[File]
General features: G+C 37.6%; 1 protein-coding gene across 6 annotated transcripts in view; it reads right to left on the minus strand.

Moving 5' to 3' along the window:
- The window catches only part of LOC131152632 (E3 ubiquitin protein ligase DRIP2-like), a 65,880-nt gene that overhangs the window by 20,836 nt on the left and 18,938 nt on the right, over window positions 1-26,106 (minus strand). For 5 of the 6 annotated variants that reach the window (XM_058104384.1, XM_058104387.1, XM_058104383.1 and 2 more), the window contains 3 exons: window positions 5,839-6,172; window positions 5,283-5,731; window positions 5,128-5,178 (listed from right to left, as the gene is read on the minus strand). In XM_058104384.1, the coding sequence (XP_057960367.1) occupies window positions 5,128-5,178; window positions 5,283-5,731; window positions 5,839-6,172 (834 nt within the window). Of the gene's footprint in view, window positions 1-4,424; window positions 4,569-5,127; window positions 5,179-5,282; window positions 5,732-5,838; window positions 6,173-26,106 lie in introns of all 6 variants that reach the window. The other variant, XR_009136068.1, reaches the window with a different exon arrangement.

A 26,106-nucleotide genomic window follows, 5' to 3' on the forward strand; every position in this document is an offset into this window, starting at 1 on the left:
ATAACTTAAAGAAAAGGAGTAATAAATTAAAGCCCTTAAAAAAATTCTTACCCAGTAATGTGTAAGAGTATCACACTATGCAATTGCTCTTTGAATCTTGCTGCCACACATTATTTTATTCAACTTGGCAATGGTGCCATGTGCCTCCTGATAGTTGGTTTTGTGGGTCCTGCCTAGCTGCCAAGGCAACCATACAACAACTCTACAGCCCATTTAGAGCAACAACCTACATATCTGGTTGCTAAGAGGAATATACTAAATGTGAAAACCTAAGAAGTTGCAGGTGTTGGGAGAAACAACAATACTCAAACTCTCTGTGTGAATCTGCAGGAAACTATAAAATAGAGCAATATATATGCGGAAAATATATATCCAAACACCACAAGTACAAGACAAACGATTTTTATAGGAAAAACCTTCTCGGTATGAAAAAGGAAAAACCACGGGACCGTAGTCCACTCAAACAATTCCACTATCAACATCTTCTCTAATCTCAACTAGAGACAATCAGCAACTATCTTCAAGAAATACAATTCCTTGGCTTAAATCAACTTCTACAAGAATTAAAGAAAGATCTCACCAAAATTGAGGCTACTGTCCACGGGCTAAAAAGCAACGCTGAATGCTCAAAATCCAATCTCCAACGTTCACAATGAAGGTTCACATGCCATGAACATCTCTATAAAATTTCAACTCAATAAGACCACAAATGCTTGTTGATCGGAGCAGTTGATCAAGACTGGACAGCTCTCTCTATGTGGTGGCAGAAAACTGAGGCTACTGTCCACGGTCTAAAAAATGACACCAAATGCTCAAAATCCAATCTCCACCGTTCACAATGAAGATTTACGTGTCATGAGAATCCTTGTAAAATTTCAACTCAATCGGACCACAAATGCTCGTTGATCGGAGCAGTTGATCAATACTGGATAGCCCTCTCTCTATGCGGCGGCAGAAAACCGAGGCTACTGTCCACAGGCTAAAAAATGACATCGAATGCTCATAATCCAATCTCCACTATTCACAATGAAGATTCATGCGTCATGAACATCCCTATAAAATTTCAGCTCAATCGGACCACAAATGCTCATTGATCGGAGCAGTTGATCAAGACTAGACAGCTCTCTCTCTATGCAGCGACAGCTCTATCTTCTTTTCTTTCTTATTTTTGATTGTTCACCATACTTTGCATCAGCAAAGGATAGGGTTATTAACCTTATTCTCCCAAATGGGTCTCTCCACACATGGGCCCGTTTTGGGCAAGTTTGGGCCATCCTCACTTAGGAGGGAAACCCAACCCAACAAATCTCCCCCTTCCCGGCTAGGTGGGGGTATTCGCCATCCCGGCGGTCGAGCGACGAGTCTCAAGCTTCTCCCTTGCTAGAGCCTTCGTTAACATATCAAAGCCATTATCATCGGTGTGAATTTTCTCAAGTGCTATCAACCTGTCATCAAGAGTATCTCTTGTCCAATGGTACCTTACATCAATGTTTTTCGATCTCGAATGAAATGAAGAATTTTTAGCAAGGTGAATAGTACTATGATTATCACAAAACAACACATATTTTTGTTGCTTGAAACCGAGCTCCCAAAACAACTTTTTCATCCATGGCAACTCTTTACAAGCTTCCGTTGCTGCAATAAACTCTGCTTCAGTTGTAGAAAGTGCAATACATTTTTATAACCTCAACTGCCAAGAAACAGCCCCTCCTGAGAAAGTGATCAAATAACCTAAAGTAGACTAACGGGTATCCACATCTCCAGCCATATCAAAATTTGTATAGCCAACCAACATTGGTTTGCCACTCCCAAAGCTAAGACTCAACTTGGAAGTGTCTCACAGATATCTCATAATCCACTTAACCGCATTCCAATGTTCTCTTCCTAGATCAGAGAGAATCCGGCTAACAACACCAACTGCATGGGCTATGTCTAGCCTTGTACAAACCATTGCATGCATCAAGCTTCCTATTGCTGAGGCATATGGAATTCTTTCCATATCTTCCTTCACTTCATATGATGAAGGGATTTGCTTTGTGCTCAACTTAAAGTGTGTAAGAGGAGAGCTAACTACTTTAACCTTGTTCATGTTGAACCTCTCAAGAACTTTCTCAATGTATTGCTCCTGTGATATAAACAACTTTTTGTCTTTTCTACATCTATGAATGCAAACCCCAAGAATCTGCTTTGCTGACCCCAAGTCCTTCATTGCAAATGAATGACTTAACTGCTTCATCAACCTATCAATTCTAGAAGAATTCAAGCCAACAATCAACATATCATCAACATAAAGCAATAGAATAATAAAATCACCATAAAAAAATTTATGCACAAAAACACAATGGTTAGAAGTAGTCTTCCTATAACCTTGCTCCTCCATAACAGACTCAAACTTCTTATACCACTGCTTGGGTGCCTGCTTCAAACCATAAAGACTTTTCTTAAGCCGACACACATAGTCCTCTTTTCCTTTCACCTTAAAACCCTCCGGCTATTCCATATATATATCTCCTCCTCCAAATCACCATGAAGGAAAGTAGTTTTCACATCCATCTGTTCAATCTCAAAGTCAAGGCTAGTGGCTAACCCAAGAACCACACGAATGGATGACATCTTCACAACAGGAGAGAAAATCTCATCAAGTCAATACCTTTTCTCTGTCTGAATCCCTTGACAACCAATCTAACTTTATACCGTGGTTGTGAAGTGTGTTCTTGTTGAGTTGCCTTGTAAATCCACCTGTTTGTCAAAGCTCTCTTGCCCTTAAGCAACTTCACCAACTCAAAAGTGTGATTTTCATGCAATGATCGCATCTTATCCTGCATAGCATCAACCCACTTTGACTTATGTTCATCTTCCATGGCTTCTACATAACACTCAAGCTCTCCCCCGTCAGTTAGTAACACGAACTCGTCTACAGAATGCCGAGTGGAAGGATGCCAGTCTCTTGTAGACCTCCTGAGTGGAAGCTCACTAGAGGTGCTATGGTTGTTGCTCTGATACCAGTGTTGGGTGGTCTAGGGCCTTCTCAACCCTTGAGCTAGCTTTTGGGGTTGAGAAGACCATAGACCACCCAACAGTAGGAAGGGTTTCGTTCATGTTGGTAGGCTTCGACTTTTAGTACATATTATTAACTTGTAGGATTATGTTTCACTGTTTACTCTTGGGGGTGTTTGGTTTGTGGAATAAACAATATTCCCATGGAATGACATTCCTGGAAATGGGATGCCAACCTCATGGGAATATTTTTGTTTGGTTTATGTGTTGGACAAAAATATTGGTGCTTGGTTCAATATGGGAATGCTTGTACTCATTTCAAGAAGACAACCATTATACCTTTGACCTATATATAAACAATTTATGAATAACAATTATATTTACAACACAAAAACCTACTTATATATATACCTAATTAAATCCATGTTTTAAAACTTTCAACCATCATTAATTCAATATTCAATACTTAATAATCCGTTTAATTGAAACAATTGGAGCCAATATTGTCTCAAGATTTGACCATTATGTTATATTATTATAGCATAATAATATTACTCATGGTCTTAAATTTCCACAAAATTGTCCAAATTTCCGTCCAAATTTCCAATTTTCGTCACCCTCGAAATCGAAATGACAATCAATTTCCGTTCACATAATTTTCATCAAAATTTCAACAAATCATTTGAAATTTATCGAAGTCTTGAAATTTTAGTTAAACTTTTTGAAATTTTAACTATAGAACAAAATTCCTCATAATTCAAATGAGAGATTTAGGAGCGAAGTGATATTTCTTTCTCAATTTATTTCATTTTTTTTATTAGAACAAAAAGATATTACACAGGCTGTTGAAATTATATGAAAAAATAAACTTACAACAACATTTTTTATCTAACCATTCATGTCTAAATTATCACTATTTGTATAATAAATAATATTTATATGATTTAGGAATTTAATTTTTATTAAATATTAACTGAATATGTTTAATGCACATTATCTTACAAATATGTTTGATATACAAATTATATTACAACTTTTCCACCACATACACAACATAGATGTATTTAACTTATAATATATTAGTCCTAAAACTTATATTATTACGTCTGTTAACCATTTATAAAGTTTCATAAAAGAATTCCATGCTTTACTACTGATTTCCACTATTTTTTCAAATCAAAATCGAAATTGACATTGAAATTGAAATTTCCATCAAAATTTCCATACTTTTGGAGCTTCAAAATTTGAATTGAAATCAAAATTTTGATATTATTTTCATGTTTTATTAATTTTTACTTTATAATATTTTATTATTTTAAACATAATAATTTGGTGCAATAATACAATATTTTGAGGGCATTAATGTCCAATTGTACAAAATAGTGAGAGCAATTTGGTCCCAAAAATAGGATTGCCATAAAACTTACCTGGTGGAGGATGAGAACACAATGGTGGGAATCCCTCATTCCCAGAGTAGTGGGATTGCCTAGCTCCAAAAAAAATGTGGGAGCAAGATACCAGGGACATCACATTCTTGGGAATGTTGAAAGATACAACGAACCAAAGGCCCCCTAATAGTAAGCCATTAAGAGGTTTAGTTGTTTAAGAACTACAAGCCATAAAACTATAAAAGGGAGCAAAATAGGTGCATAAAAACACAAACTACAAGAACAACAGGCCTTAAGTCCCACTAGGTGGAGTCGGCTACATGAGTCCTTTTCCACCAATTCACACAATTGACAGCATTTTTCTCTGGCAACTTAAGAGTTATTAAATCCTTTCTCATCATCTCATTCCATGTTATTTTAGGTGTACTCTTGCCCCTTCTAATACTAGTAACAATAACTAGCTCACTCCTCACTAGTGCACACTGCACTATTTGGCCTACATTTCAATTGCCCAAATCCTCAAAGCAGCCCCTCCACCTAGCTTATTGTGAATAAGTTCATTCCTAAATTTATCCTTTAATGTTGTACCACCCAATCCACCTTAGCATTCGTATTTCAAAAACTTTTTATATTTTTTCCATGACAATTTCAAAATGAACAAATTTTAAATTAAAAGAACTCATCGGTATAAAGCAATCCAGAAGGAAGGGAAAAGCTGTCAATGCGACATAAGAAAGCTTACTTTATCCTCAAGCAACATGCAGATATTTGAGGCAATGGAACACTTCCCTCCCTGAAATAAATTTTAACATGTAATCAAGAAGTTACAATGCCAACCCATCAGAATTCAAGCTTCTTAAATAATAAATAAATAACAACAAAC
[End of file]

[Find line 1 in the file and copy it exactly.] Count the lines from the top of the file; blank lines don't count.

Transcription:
General features: G+C 37.6%; 1 protein-coding gene across 6 annotated transcripts in view; it reads right to left on the minus strand.